One of the biggest secrets to successful affiliate campaigns is creating killer “angles” to pitch from. A great angle is what separates the pros from the joes. A great angle turns crap campaigns into $1k a day money makers.
Creating an angle isn’t as hard as you might think either. It’s simple really. All you need to do is understand your niches needs and wants and their demographics. From here you can cultivate an angle that resonates with them.
For example – the team over at iPyxel recently posted a case study. It’s a beautiful example of what was just said above.
While the younger demographic may not be considered as valuable to certain advertisers, they are highly receptive to a myriad of messages and tend to click a lot.
The key goal then is to harness their impulsive tendencies with a more substantive message. With that, I began to think about the various circles by which young people identify themselves and a major group was the “Gamer” crowd.
It’s a pretty incredible case study. They shared (with screenshots) just about every part of their campaign from the targeting, to the ads, to the landing page, to the analytics. It’s a great read.
So what does this all have to do with being fined as an affiliate?
Well, the devil is in the details.
You’ve got to be absolutely sure that when you decide on an angle to pitch from – it isn’t one that the FTC is going to shut you down for. Yes that means you need to do your due dilligence and know how you can and cannot promote certain offers.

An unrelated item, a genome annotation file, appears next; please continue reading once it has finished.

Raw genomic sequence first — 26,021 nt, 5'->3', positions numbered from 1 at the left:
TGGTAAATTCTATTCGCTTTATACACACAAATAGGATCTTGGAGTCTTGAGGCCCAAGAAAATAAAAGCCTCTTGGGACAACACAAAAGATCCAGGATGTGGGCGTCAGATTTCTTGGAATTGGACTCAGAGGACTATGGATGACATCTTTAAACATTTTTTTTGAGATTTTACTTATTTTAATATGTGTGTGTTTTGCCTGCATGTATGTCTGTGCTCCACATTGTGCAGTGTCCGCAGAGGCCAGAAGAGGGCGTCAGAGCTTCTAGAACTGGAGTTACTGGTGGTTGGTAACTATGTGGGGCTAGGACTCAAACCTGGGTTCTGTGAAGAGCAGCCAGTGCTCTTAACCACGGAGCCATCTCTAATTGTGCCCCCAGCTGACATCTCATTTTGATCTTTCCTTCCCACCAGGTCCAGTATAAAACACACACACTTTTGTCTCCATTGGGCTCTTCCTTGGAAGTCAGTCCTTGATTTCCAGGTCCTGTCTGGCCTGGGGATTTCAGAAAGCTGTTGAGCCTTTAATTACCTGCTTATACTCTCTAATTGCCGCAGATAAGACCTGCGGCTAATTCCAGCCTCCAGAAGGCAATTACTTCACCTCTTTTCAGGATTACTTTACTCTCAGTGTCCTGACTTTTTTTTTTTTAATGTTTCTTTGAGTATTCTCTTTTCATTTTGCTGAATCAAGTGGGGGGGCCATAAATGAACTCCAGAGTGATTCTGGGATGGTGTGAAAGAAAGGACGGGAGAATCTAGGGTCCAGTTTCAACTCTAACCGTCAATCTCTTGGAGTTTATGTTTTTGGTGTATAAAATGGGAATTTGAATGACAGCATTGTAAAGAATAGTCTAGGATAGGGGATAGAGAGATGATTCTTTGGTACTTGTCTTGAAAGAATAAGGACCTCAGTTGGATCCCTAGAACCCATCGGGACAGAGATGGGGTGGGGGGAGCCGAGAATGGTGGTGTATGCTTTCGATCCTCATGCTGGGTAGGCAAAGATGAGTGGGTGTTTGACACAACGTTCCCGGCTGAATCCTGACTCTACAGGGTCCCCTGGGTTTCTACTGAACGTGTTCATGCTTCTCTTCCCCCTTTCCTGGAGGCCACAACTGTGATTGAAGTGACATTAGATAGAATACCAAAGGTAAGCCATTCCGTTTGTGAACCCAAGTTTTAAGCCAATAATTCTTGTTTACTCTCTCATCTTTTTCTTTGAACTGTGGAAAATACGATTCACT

This was brought to my attention after someone had read one of my niche reports for www.ovallstars.com. In these niche reports I present a niche with sample keywords, offers, creatives, blogs, forums, and example pitch angles.
In my eCig report I had written out some pitch angles that you might want to examine as an affiliate. One of those angles was the “quite smoking” angle.
When you research eCigs, you’ll see that a lot of people want to use them for just that purpose.
A savvy OVA member private messaged me about this very report. As it turns out that angle is one that can get you into some seriously hot water with the FTC.
He told me:
The FTC is the ultimate gatekeeper for online offers. If the offer involves anything a person puts in their mouth or on their skin, then the FDA is involved.
Both websites for these organizations outline very clearly what can and what cannot be done in the way of marketing offers.
You must also use common sense. If an offer seems to good to be true, it is.
If an offer seems shady, then it probably is.
Probably the best way to do any research on a particular niche is to google “Marketing restrictions for marketing X” and see what comes up, or Google “FTC guidelines on marketing X”, or similar.
In addition, there are a couple of law sites that may have good information for marketers:
Now don’t get me wrong here. This guy isn’t a lawyer, I’m not a lawyer, and this isn’t legal advice. This is simply words of wisdom based on previous experience.
With that said though – you’ve got to know what you’re dealing with as an affiliate. Be professional. Do the work and spend some time research legalities of the angles you want to test. It’s the difference between the affiliates that stay out of trouble and those that find themselves on the wrong side.